Game review: Dying Light E4

Dying Light game review2
Christopher Wilson, Staff Writer

Dying Light is an open-world first-person shooter (FPS) of the survival horror genre, which has always  been one of my favorites. Created by Polish game design company Techland, and published by Warner Brothers, Dying Light Episode 4 was released in January 2015 for Microsoft, Linux, PS3 and Xbox One.

The game is truly a work of art: beautiful, invoking a great sense of dread in moments when the character is back against the old proverbial wall.

The game’s protagonist is Kyle Crane, an undercover agent hired by one of the groups in a quarantined city, who retrieves sensitive information on an infection sweeping the world. The infection creates a land full of undead.

The undead are weakened by the ultraviolet light during the day, being slow and easily seen from a distance. During the day, enemies are easy to avoid and fight, becoming dangerous only in extreme numbers.

During the night, however, the infected become several times stronger as they become free of the sun’s harmful rays. They move much faster, jumping and climbing over any terrain.



The day and night cycles introduce a peculiar playing aspect into the game, as they are skewed to allot more time for players to prepare for the more dangerous night cycle. The day lasts for a total of 64 minutes, while the night lasts only 7 minutes.

During daytime, factions assign the player tasks to increase favor with them, though the character must also try to gather as many supplies from the environment and airdrops as possible to prepare for the coming night. Players can use said supplies to fortify safe zones with traps to kill the more persistent attackers during the night.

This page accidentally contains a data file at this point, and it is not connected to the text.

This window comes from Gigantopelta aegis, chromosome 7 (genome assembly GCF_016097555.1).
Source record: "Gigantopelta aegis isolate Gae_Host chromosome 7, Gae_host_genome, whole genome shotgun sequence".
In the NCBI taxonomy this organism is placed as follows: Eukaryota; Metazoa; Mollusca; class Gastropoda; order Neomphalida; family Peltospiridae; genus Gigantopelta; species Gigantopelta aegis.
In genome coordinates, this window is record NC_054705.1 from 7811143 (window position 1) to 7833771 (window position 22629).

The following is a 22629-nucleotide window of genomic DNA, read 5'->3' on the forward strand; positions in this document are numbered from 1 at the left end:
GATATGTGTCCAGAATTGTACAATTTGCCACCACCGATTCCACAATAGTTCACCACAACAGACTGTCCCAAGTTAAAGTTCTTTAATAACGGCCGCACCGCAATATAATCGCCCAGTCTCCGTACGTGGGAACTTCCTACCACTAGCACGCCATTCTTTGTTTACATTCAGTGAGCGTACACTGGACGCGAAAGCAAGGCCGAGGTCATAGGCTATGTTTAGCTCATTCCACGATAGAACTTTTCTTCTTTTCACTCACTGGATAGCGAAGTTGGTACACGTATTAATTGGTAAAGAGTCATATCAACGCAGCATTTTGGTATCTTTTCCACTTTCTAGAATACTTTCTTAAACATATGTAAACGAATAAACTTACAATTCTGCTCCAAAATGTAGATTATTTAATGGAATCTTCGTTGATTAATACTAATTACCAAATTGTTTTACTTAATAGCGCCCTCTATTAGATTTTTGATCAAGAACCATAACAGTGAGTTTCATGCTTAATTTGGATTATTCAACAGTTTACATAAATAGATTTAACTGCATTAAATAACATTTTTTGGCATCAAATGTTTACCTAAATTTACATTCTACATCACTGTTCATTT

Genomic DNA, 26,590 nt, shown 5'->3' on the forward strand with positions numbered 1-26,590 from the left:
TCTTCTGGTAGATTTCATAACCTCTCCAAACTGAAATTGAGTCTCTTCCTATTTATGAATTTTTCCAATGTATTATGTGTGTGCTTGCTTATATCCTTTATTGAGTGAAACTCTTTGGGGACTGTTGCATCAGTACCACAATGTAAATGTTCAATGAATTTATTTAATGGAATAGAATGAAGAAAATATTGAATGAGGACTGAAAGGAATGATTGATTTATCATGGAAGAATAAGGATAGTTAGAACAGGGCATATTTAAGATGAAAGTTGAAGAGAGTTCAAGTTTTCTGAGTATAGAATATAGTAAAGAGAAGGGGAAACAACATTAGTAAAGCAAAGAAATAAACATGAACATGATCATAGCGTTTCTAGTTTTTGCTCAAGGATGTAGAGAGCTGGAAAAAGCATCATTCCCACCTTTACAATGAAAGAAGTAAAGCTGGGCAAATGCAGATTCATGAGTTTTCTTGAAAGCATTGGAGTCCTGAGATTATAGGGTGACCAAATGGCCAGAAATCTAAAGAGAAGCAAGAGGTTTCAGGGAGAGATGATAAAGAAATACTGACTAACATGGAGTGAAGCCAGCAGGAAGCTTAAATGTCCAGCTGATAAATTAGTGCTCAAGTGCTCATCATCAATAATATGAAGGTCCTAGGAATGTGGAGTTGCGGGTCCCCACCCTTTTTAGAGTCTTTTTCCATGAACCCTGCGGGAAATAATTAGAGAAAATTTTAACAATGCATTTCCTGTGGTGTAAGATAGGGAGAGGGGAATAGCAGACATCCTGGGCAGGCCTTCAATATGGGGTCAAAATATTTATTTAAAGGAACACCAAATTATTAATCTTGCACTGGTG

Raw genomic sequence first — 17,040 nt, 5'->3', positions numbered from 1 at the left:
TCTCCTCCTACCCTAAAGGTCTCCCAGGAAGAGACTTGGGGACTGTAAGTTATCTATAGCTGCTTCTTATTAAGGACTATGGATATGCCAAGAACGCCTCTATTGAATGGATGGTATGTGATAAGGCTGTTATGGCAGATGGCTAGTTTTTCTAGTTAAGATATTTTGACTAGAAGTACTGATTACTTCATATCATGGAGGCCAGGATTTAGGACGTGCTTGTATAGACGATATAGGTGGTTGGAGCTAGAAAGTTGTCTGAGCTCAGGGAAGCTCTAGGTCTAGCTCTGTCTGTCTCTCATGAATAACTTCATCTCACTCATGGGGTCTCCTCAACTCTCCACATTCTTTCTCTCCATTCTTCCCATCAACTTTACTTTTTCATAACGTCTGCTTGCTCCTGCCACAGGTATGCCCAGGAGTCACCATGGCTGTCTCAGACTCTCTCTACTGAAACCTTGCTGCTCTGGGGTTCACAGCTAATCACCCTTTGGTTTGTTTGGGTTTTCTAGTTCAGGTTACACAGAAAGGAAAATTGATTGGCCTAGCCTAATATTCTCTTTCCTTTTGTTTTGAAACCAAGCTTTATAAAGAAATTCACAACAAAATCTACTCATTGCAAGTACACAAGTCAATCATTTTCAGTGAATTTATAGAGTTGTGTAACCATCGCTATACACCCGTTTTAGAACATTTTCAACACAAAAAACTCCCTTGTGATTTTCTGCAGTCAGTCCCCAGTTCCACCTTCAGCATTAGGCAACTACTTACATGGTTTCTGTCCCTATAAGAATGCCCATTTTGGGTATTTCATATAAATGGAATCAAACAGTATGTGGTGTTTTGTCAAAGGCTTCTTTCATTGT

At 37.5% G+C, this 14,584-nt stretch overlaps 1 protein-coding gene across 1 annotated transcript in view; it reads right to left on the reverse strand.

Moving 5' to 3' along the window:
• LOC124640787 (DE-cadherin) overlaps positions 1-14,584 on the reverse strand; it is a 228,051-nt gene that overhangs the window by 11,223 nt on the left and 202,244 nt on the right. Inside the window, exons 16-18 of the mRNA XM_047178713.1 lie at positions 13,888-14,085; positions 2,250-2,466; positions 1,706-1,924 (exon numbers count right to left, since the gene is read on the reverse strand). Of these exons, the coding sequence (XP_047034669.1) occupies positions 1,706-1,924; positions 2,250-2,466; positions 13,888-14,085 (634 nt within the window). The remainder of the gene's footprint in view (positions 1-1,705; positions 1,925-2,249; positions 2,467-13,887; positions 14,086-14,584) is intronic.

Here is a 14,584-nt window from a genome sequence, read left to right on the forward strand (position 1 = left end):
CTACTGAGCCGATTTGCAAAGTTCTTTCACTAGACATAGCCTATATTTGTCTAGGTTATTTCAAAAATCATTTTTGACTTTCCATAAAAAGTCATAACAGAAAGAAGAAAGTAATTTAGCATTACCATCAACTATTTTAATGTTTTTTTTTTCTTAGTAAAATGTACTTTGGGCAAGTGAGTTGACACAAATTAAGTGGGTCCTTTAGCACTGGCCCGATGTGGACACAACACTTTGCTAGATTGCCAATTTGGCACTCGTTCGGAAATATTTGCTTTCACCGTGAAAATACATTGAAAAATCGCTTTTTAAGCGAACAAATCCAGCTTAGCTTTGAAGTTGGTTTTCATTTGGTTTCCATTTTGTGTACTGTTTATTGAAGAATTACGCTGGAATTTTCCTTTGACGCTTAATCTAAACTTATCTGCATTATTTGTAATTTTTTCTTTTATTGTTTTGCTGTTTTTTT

The game places a large emphasis on physical prowess, with parkour being a player’s best offensive and defensive weapon in the game. This allows players to climb, run, and jump a la Assassin’s Creed or Prince of Persia to freedom. Players also gain benefits from various tools that help traverse the difficult terrain, such as grappling hooks. This will allow the player to climb high places with ease or allow travel from place to place without having to run along the highly infected low areas of the map.

While there are guns in the game, the weapon focus is very melee-based. Every weapon has limited durability, as well as limited repairs which forces players to change and adapt their strategy on the fly. The game boasts over 100 different types of melee weapons and over 100 different modifications. The combat is visceral, as players can almost feel the recoil of impact go up their arm with every swing.

The story does employ the beaten-to-death theme of zombie apocalypse, but the game is so beautiful with such immersive mechanics, it’s difficult to not be impressed.